To Ray's great relief, no Virgil was present when he walked into the Depot. A stocky woman in overalls said Mr. Cantrell was out running errands and wouldn't be back for two hours. Ray inquired about storage space, and she offered to show him around.
Years before, a remote uncle from Texas had come to visit. Ray's mother scrubbed and polished him to the point of misery. With great anticipation they drove to the depot to fetch the uncle. Forrest was an infant and they left him at home with the nanny. Ray clearly remembered waiting on the platform, hearing the train's whistle, seeing it approach, feeling the excitement as the crowd waited. The depot back then was a busy place. When he was in high school they boarded it up, and the hoodlums used it as a hangout. It was almost razed before the town stepped in with an ill-advised renovation.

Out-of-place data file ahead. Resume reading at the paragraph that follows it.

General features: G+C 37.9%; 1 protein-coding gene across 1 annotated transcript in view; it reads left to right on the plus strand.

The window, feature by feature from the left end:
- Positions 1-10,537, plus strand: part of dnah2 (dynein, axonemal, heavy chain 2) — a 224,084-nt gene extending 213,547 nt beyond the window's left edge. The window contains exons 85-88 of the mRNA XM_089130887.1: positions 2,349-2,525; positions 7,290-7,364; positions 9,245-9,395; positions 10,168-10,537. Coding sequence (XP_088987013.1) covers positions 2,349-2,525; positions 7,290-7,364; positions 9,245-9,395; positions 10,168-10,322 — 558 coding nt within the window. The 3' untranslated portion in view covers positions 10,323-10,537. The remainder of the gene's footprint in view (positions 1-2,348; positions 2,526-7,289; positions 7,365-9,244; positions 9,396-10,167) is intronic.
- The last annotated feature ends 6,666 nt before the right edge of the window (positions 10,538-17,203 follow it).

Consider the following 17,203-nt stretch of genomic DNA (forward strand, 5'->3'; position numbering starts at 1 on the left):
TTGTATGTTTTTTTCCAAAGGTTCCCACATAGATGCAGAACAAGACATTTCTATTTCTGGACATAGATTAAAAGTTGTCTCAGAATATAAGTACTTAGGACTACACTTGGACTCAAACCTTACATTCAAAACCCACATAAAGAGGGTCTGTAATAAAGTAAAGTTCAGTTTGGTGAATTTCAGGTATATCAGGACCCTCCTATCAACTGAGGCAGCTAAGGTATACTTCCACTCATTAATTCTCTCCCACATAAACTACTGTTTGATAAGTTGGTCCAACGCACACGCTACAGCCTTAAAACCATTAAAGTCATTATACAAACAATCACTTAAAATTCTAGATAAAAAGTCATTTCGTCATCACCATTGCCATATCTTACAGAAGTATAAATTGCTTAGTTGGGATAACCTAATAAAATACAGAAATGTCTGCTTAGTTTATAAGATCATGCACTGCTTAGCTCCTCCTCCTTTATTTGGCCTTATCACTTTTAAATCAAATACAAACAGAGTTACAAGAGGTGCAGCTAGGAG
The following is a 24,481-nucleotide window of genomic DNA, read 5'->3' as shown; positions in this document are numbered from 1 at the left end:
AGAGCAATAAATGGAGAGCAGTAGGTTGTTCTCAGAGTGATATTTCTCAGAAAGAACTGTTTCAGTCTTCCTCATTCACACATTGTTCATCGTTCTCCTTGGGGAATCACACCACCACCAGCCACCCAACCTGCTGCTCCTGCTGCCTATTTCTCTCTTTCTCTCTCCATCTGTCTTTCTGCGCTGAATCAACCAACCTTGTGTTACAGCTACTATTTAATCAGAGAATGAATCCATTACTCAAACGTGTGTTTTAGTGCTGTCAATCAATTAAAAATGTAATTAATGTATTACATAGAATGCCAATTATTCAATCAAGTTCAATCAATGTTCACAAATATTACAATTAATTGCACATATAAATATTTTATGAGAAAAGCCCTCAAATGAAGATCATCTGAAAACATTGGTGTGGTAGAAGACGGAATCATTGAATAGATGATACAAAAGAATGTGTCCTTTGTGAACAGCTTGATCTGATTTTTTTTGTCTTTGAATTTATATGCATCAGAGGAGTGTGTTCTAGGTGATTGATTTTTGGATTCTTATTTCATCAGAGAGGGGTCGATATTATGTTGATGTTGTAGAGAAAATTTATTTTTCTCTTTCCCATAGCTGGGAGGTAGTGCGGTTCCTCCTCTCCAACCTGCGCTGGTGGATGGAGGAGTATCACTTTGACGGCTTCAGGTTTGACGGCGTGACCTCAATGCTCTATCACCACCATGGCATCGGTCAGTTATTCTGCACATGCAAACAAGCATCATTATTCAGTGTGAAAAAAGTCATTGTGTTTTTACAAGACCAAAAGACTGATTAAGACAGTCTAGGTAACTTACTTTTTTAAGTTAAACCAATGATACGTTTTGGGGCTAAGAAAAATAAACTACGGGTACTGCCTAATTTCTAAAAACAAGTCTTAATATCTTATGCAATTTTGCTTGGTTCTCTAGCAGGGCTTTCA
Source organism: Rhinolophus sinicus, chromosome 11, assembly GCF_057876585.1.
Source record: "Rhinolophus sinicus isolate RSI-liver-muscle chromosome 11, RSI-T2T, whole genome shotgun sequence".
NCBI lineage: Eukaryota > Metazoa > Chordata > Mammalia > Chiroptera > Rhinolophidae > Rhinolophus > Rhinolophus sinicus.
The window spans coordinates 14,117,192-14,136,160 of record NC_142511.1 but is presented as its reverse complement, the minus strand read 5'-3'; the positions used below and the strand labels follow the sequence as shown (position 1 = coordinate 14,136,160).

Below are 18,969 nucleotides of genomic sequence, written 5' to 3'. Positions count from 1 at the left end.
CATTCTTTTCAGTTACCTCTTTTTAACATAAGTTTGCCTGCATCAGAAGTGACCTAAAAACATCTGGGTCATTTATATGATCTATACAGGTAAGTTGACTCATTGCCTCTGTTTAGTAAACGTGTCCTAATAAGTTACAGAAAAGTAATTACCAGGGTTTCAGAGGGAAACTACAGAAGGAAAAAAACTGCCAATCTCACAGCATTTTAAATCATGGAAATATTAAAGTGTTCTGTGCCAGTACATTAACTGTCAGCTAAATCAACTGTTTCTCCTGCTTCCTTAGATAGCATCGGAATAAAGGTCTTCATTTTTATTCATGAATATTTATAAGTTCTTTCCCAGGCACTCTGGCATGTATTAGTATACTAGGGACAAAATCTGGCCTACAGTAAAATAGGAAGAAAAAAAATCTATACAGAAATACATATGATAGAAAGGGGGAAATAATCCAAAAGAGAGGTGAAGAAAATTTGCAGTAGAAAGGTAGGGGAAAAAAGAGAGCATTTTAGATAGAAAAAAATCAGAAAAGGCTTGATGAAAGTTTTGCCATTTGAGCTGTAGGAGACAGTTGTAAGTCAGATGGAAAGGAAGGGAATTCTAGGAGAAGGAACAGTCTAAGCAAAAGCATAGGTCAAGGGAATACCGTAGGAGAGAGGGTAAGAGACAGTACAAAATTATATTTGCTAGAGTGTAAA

Now it was a collection of chopped-up rooms flung over two floors, with worthless junk piled to the ceiling. Lumber and wall-board were stacked throughout, evidence of endless repairs. Sawdust covered the floors. A quick walk-through convinced Ray that the place was more flammable than Maple Run.
"We got more space in the basement," the woman said.
He stepped outside to leave, and flying by on Taylor Street was a brand-new black Cadillac, glistening in the early sun, not a speck of dirt anywhere, Claudia behind the wheel with Jackie O sunglasses.
Standing there in the early morning heat, watching the car race down the street, Ray felt the town of Clanton collapse on top of him. Claudia, the Virgils, Harry Rex and his wives and secretaries, the Atkins boys roofing and drinking and fighting.
Is everybody crazy, or is it just me?
He got in his car and left the Depot, slinging gravel behind. At the edge of town the road stopped. To the north was Forrest, to the south was the coast. Life would get no simpler by visiting his brother, but he had promised.